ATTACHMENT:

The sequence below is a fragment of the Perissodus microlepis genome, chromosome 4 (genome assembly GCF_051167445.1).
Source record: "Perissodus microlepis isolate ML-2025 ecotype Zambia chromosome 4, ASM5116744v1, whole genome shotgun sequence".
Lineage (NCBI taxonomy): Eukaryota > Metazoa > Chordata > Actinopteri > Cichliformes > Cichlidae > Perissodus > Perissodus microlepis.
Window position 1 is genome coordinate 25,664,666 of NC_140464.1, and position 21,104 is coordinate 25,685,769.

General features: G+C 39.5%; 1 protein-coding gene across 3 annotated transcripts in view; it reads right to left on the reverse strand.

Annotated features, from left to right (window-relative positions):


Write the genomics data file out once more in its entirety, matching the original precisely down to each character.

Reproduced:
The sequence below is a fragment of the Perissodus microlepis genome, chromosome 4 (genome assembly GCF_051167445.1).
Source record: "Perissodus microlepis isolate ML-2025 ecotype Zambia chromosome 4, ASM5116744v1, whole genome shotgun sequence".
Lineage (NCBI taxonomy): Eukaryota > Metazoa > Chordata > Actinopteri > Cichliformes > Cichlidae > Perissodus > Perissodus microlepis.
Window position 1 is genome coordinate 25,664,666 of NC_140464.1, and position 21,104 is coordinate 25,685,769.

General features: G+C 39.5%; 1 protein-coding gene across 3 annotated transcripts in view; it reads right to left on the reverse strand.

Annotated features, from left to right (window-relative positions):